BETHANY, W.Va. – Bethany College formally welcomed its class of 2024 with a socially distanced matriculation ceremony Saturday morning at Bison Stadium.

“We can be together, in person, on our beautiful campus, because we all recognize that protecting the herd benefits everyone,” President Tamara Nichols Rodenberg said. “Thank you all for what you are doing to keep each other, our campus, and our community safe.”

Matriculation traditionally opens the academic year at Bethany, but the ceremony was reformatted because of the COVID-19 pandemic.

In addressing the uncertainty of 2020, Rodenberg referenced the biblical book of Esther. Esther was weighing decisions that could determine the future of a generation, and she questioned her abilities.

Esther 4:14 states: “And who knows whether you have not come to the kingdom for such a time as this?”

That question, Rodenberg said, is one that many have asked during the turmoil of the COVID-19 pandemic.

“What is our role? What is the world to be in ‘such as time as this’?” Rodenberg asked. “Are we called to this time? … What is our purpose? Are we meant to do something special? Something new? Something different? And are we equipped to make that change?

“… When you ask that question, the answer must unquestionably be, ‘Yes, I am equipped ‘for such a time as this.’ You were meant to be at Bethany College, and you are prepared to make the change this world is seeking.”

Though she acknowledged that what to expect in 2020-2021 is difficult to predict, Rodenberg said Bethany College is committed to each member of the class by delivering academic excellence, mentoring from faculty and staff, creating connections with alumni, and showing up for extracurricular pursuits.

“This year in particular, a year of physical and political distancing, the world needs a place where people stand together, affirm one another, and lead toward healing and hope,” she said. “There are myriad things that are poised to divide us, yet divided we are weak; united we are strong. This year, let us commit ourselves to standing strong, united as one Bethany.”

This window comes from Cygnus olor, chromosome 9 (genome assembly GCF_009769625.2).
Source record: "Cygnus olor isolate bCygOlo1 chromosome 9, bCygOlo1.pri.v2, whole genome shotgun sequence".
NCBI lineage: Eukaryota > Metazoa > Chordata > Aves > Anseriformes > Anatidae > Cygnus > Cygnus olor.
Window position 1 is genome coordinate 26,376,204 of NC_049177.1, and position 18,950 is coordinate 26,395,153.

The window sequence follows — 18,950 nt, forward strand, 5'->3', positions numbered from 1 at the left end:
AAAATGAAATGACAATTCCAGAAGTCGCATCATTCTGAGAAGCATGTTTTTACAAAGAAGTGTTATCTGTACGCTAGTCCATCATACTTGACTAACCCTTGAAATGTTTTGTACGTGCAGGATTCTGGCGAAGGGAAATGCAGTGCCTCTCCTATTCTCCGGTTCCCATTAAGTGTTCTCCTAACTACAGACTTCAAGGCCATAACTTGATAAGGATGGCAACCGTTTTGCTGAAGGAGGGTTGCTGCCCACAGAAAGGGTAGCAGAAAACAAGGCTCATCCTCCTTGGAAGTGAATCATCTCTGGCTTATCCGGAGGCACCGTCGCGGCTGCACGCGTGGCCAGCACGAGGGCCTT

The ceremony, which doubled as Bethany’s annual Fall Convocation, also featured the presentation of faculty, staff, and student awards.

Adam Fletcher, associate professor of mathematics, received the John R. Taylor Memorial Award in Liberal Arts.

Scott Brothers, associate professor of chemistry and director of First-Year Experience, received the Presidential Award of Excellence for Faculty.

Richard Miller, assistant dean of accreditation, assessment, and accountability, received the Presidential Award of Excellence for Staff.

Jerry Stebbins, vice president of student life and dean of students, recognized Phi Mu sorority with the Anna Ruth Borne Award and Beta Theta Pi fraternity with the W. Kirk Woolery Award. The two awards recognize the Greek organizations that achieve the highest academic standing for the academic year.

He also presented sophomores Natalia Chavez-Brown, of Frederick, Md., and Elizabeth Poletis, of La Plata, Md., with the Richard B. Kenney Freshman Leadership Award. The award recognizes the sophomores who have demonstrated outstanding scholarship, leadership, and character at Bethany during their freshman year.

The ceremony culminated in each freshman signing the Book of Matriculation – a Bethany tradition that dates back to the late 1800s.

View a recording of matriculation

View more photos from the event


Bethany College, founded in 1840, is the oldest private college in West Virginia. The Bethany experience focuses on academic excellence in the area of liberal arts and prepares students for a lifetime of work and a life of significance.